Energy, Labor, Human Services: Gone from the Colorado House

Colorado House Republicans today announced new committee chairs for the 2011 session, which will convene in January. More profoundly, perhaps, Speaker of the House-elect Frank McNulty announced new names for some of the committees.

Nowhere to be found among the new committees are such stalwarts as energy, labor or human services.

Instead of Health and Human Services, we now have Health and Environment. Instead of Business Affairs and Labor, we now have Economic and Business Development. Instead of Transportation and Energy, we have Transportation.

“The new committee names are a reflection of Speaker McNulty’s radical conservative agenda,” said House Minority Leader-elect Sal Pace, Pueblo.

“This really tells us how he plans to govern,” Pace said.

“It shows where their priorities are,” agreed Rep. Max Tyler, Lakewood, a member of the Transportation and Energy Committee last session. “I don’t know what committee will consider energy bills this year.”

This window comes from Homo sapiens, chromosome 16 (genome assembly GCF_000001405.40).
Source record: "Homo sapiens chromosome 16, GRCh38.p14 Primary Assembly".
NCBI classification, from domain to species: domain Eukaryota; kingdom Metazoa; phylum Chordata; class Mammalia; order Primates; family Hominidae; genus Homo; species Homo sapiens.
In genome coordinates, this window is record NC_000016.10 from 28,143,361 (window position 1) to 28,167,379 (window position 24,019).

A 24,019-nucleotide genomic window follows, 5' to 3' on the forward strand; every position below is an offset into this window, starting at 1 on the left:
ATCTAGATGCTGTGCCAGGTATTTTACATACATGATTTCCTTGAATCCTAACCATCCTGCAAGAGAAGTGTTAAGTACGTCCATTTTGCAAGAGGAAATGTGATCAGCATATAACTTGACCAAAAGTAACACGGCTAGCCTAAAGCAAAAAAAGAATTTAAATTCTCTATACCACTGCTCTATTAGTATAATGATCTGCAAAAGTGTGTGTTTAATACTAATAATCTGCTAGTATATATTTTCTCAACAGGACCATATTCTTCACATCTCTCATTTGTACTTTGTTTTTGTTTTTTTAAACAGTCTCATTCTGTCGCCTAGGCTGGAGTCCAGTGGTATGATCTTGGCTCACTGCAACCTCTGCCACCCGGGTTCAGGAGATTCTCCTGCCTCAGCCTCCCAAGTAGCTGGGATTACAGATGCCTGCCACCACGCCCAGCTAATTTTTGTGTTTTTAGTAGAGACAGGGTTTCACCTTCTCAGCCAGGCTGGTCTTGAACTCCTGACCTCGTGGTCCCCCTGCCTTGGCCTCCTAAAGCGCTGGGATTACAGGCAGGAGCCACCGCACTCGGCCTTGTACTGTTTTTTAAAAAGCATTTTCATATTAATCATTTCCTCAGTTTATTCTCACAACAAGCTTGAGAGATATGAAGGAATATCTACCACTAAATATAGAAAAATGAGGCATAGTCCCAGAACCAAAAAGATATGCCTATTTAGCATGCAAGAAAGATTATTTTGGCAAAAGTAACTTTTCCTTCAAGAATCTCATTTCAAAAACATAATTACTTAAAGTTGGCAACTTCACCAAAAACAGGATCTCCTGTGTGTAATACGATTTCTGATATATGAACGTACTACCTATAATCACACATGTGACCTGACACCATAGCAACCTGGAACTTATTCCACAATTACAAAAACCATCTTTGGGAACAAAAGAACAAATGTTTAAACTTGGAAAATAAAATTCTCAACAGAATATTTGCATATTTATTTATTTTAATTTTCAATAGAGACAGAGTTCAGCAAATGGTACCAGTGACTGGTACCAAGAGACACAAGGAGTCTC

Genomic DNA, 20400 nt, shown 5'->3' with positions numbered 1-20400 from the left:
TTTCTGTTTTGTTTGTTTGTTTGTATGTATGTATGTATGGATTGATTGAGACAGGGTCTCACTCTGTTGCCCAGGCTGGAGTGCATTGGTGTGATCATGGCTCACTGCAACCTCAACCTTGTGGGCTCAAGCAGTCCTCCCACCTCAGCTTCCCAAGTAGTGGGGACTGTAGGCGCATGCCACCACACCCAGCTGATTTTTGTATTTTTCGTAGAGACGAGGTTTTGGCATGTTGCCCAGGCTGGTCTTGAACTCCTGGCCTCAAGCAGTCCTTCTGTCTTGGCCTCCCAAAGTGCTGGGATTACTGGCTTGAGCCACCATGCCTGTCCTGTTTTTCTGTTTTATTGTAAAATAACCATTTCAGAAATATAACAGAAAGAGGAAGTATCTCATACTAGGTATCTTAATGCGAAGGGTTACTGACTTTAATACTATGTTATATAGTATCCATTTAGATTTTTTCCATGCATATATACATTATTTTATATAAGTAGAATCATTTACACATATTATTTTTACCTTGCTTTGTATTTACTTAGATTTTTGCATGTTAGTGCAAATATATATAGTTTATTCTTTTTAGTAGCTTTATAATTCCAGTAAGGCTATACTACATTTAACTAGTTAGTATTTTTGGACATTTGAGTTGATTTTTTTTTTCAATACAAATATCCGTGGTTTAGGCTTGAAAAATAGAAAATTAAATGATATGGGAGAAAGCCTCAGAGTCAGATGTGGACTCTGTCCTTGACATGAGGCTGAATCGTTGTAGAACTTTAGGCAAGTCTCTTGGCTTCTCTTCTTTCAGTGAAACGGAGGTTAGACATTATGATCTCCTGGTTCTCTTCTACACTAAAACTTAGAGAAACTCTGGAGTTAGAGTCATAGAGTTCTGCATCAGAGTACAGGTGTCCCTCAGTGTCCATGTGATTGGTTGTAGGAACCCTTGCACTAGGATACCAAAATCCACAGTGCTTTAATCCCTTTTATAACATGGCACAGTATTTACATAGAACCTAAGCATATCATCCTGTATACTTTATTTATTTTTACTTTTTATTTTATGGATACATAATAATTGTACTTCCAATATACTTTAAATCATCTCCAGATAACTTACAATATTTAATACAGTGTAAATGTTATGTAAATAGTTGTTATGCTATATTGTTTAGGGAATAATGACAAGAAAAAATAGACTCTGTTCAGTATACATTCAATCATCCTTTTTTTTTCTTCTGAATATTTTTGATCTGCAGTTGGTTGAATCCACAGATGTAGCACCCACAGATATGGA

Asked about a rumor that Republicans wanted to change the make-up of committees from the 6-5 split that has been used in the past to a 7-4 Republican majority, Pace said he had heard talk of such a change floating around the Capitol, but that he couldn’t say it had come from McNulty.

Pace and several other legislative insiders we talked to today said it couldn’t happen. Pace and others quoted House rules which say the make-up of committees needs to be proportionate with the make-up of the House as a whole.

Pace also said that at least one House race hasn’t actually been decided yet and that if it ends up going Democratic, then all the recent moves by House Republicans will be moot.

“There is a real possibility that the votes in HD 29 will be close enough to trigger an automatic recall. If that seat flips then all the committee names go back to how they were.”

McNulty did not return a call today.

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About the Author

Scot Kersgaard

Scot Kersgaard has been managing editor of a political newspaper, editor and co-owner of a ski town newspaper, executive editor of eight high-tech magazines (where he worked with current Apple CEO Tim Cook), deputy press secretary to a U.S. Senator, and an outdoors columnist at the Rocky Mountain News. He has an English degree from the University of Washington. He was awarded a fellowship to study internet journalism at the University of Maryland's Knight Center for Specialized Journalism. He was student body president in college. He spends his free time hiking and skiing.

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